These refutations and persecutions did not put a stop to Honen’s Pure Land movement. His disciples continued to spread his teachings and gain sympathizers both among the common people and the nobility, and in time even many of the temples of the established schools, such as Tendai and Shingon, became centers of Pure Land practice and devotion following the teachings of Honen.

 

The mainstream of Honen’s Jodo Shu or Pure Land School is considered to be the Chinzei branch of Shokobo Bencho (1162-1238). He met Honen in Kyoto in 1197 and became his disciple in 1199. From 1204 until his death he propagated Honen’s teachings in northern Kyushu. Unlike the more radical disciples of Honen, Bencho taught that one should continue to chant the nembutsu throughout one’s life as opposed to relying on the single recitation of nembutsu, or once-calling. In addition, he taught that it was possible to attain rebirth in the Pure Land through other practices besides the nembutsu in accordance with the other vows of Amitbaha Buddha. Because his teaching was not so radical or exclusive, he had an easier time gaining support from the Tendai establishment. He is considered to be the second patriarch of the Jodo Shu after Honen.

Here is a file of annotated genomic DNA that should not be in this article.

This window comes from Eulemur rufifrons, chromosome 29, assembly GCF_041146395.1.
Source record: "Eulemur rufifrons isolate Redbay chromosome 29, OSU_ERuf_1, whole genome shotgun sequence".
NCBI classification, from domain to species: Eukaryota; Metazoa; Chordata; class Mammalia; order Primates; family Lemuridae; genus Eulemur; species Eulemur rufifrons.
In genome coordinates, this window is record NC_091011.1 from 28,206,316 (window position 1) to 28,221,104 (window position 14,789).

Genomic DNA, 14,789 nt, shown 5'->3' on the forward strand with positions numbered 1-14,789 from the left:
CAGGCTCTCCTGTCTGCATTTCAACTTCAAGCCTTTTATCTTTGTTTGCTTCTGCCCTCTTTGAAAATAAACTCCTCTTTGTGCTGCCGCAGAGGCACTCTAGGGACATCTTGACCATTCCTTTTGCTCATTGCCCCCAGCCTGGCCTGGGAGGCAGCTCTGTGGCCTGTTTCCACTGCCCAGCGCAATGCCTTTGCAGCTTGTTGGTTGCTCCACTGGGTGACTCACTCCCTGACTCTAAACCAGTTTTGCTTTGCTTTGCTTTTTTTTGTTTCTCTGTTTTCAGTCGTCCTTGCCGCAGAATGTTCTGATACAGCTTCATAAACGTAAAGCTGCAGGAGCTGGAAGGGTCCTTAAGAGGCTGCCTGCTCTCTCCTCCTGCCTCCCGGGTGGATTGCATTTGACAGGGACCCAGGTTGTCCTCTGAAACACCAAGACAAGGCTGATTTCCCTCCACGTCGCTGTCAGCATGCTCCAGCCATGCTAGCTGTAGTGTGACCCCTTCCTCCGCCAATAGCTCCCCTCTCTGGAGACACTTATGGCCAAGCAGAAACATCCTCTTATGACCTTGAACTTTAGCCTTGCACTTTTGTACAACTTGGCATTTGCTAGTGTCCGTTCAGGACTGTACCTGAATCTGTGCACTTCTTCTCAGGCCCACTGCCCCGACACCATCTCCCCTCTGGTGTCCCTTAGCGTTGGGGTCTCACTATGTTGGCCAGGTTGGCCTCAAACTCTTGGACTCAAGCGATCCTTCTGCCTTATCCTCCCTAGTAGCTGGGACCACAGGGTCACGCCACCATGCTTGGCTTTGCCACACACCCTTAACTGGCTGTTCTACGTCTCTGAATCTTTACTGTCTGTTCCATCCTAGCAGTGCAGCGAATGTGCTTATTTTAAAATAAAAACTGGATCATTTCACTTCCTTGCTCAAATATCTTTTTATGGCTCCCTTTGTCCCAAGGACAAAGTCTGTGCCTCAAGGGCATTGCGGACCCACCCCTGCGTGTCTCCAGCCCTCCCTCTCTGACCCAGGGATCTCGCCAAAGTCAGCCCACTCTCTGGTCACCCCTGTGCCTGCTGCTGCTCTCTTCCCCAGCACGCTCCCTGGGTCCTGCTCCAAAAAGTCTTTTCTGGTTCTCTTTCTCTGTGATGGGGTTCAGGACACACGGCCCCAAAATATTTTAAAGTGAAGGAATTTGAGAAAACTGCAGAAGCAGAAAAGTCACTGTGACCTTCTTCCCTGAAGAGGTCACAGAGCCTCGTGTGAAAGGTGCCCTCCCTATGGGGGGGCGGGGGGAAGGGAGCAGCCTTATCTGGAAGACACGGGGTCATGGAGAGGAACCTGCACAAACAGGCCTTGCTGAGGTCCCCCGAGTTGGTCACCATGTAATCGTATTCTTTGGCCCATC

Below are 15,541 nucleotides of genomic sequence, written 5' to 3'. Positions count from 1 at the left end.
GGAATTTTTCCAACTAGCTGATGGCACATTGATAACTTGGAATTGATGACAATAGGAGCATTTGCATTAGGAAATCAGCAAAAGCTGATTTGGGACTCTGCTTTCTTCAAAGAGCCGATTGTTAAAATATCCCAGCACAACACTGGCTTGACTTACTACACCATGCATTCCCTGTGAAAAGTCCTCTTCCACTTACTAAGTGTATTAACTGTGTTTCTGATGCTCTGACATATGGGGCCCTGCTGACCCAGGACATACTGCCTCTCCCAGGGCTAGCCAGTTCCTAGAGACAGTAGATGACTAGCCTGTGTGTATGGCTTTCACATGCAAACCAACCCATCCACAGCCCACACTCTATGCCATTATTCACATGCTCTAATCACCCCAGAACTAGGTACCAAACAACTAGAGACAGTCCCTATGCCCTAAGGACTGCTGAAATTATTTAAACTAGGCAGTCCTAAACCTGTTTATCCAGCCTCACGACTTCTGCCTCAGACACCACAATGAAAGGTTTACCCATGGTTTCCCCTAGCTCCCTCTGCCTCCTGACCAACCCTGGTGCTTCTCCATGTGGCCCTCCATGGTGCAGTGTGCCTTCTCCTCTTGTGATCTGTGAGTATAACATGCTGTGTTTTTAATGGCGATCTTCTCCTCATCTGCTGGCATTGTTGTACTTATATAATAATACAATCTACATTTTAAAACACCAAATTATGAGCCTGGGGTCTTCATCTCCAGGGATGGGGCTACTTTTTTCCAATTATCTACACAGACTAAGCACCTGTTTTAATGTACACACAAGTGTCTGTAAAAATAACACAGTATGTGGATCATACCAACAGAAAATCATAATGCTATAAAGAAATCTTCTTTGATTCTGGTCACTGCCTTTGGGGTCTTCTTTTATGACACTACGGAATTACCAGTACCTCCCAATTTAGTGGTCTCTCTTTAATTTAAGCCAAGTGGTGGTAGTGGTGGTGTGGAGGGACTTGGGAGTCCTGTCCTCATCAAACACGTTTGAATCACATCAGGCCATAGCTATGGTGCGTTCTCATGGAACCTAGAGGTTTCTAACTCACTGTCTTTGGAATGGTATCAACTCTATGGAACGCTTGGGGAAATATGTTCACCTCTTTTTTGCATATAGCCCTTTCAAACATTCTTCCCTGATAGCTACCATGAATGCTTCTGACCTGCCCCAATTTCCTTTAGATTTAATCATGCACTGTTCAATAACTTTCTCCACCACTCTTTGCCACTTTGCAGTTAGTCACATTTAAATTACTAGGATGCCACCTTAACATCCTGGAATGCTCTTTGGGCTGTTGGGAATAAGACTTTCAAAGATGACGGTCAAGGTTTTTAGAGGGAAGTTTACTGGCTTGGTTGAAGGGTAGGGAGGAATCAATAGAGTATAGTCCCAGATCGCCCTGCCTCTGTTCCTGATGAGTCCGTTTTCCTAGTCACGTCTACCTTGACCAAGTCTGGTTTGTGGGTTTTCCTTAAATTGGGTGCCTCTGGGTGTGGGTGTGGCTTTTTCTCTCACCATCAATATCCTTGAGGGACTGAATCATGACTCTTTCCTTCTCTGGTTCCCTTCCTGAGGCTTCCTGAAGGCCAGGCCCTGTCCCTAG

Ryochu (1199-1287) was a Tendai monk who became Bencho’s disciple in 1236. He later moved to Kamakura and received the patronage of Hojo Tsunetoki, the fourth regent, and established the Komyoji Temple there in 1243. He is considered the third patriarch of the Jodo Shu. Ryochu and his disciple Gyobin would later come into conflict with Nichiren in Kamakura. Gyobin in particular made several accusations against Nichiren to the shogunate that led to Nichiren’s near execution at Tatsunokuchi in 1271.

 

                      There were many other disciples of Honen who also succeeded in spreading his teachings. Zenne Shoku (1177-1247) is notable for bringing about the acceptance of Honen’s teaching among the aristocracy in Kyoto and for founding the more Tendai oriented Seizan branch of the Jodo Shu. One of his grand disciples was Ippen (1239-1289) the founder of the Ji (Timely) school of Pure Land Buddhism that was one of the strongest of the Pure Land schools until the 16th century. Shinran (1173-1262), the founder of the Jodo Shinshu, was also a disciple of Honen. In fact, he was among those exiled in 1204. From the 16th century on the Jodo Shinshu became the most powerful and influential of all the Pure Land schools and one of the largest of all the schools of Japanese Buddhism to this day.